We're All Criminals Now

Writers - Tennant/Lowe
First released - 2009
Original album - Format
Producer - Pet Shop Boys
Subsequent albums - (none)
Other releases - bonus track with single "Love etc."; Yes 2017 reissue Further Listening 2008-2010 bonus disc

This song was completed in early January 2009, after work on the album Yes was wrapped up. As Neil put it on the official PSB website, "Yes, we're still banging on about the erosion of freedoms" in the U.K. in the wake of the "war on terror"—a subject that the Boys had begun to explore in earnest with the previous album's "Integral." Elaborating in a subsequent interview with The Sun, he added, "We are all under constant surveillance and are all treated as being potentially guilty, as if we are about to commit some kind of crime." Hence the title.

The Boys have stated that the lyrics, composed in the first person, were originally written from the perspective of Jean Charles de Menezes, a young Brazilian national who was shot and killed by London police at the Stockwell subway station on July 22, 2005. The police had mistakenly identified him as a likely terrorist and suicide bomber. Neil and Chris, however, decided to modify the lyrics before the final recording, instead casting the narrator as a subway passenger who witnesses this event.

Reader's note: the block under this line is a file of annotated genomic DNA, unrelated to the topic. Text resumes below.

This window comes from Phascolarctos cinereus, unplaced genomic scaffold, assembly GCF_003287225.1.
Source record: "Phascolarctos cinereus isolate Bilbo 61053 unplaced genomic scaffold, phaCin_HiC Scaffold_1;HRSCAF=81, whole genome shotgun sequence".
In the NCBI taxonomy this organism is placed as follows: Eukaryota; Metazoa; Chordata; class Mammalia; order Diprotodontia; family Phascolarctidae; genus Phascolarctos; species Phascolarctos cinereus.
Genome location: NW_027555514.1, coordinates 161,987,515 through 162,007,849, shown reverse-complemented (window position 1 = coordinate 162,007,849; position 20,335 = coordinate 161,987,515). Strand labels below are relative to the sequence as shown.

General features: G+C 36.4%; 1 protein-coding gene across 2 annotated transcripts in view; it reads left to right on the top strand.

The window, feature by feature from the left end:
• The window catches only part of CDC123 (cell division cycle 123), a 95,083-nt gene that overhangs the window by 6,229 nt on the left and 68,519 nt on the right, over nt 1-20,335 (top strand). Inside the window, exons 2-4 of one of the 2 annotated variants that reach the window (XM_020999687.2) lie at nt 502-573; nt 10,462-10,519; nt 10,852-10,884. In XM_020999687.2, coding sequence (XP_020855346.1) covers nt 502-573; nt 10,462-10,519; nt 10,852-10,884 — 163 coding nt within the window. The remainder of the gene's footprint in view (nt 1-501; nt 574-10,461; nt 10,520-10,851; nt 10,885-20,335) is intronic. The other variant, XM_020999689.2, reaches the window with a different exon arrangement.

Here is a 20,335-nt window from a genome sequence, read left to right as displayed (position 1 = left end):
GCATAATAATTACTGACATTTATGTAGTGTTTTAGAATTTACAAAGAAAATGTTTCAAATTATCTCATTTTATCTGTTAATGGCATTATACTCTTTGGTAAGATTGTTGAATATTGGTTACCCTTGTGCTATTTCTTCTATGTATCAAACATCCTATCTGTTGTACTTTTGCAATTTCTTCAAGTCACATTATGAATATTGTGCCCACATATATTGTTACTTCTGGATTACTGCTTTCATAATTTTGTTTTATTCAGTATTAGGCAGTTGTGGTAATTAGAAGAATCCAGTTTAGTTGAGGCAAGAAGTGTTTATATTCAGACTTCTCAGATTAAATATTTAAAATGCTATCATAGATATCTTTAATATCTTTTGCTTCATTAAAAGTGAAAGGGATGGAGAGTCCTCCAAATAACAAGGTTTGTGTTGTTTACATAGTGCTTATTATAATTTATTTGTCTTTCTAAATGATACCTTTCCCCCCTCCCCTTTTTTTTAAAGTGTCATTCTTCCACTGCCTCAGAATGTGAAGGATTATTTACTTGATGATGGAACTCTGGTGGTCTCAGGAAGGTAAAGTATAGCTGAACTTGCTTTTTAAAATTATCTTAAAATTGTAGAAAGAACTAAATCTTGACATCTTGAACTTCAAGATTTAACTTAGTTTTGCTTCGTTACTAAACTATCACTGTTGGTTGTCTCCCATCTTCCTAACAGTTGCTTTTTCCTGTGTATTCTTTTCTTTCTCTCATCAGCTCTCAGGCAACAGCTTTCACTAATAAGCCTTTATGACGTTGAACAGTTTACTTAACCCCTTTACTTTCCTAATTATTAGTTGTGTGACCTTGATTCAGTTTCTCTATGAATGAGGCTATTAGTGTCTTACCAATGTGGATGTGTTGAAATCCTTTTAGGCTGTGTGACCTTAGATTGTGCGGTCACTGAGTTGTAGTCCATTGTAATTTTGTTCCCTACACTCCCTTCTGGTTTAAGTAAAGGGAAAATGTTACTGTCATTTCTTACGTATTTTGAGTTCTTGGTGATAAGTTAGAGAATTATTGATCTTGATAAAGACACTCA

The song has a surprisingly cheery, upbeat sound despite this somber backdrop and lyrics describing "cameras on my back, suddenly hearing sirens sounding panic attack." The narrator expresses his dismay with an ironically flippant "Hey, hey, don't ask me how. We've changed, we're all criminals now." In fact, the entire track, if you look just beneath its glossy surface, has a bitterly ironic tone. The instrumentation is in on this bleak joke. A case in point: the flute accompaniment (or synths/samplers mimicking flutes) in the chorus, which strongly suggests both extremely inappropriate levity and much more reasonable whistling in the dark. If the lyrics seem slightly paranoiac ("We're being framed"), it's only because the Boys are saying, in effect, that a little paranoia in the current sociopolitical climate is entirely justified.


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